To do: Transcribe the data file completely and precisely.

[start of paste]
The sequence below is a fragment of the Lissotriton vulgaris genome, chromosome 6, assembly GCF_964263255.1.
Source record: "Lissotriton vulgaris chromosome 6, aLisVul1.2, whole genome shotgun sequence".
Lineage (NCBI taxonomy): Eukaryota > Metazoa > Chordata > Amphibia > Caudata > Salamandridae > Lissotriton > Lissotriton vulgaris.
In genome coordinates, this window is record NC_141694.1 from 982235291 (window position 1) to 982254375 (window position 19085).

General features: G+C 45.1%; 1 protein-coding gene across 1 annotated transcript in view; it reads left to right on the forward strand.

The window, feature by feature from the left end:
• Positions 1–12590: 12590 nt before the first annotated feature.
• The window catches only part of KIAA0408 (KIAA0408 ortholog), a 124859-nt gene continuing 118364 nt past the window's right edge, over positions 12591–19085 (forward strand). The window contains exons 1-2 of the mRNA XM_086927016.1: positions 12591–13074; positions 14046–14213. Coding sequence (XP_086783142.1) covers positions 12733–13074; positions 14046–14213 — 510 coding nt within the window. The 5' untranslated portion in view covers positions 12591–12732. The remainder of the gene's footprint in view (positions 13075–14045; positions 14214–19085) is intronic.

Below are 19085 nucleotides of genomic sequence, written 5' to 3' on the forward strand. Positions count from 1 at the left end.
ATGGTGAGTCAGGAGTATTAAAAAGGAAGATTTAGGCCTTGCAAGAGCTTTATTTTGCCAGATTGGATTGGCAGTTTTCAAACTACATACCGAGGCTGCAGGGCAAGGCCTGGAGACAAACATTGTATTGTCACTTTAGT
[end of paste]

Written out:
The sequence below is a fragment of the Lissotriton vulgaris genome, chromosome 6, assembly GCF_964263255.1.
Source record: "Lissotriton vulgaris chromosome 6, aLisVul1.2, whole genome shotgun sequence".
Lineage (NCBI taxonomy): Eukaryota > Metazoa > Chordata > Amphibia > Caudata > Salamandridae > Lissotriton > Lissotriton vulgaris.
In genome coordinates, this window is record NC_141694.1 from 982235291 (window position 1) to 982254375 (window position 19085).

General features: G+C 45.1%; 1 protein-coding gene across 1 annotated transcript in view; it reads left to right on the forward strand.

The window, feature by feature from the left end:
• Positions 1–12590: 12590 nt before the first annotated feature.
• The window catches only part of KIAA0408 (KIAA0408 ortholog), a 124859-nt gene continuing 118364 nt past the window's right edge, over positions 12591–19085 (forward strand). The window contains exons 1-2 of the mRNA XM_086927016.1: positions 12591–13074; positions 14046–14213. Coding sequence (XP_086783142.1) covers positions 12733–13074; positions 14046–14213 — 510 coding nt within the window. The 5' untranslated portion in view covers positions 12591–12732. The remainder of the gene's footprint in view (positions 13075–14045; positions 14214–19085) is intronic.

Below are 19085 nucleotides of genomic sequence, written 5' to 3' on the forward strand. Positions count from 1 at the left end.
ATGGTGAGTCAGGAGTATTAAAAAGGAAGATTTAGGCCTTGCAAGAGCTTTATTTTGCCAGATTGGATTGGCAGTTTTCAAACTACATACCGAGGCTGCAGGGCAAGGCCTGGAGACAAACATTGTATTGTCACTTTAGT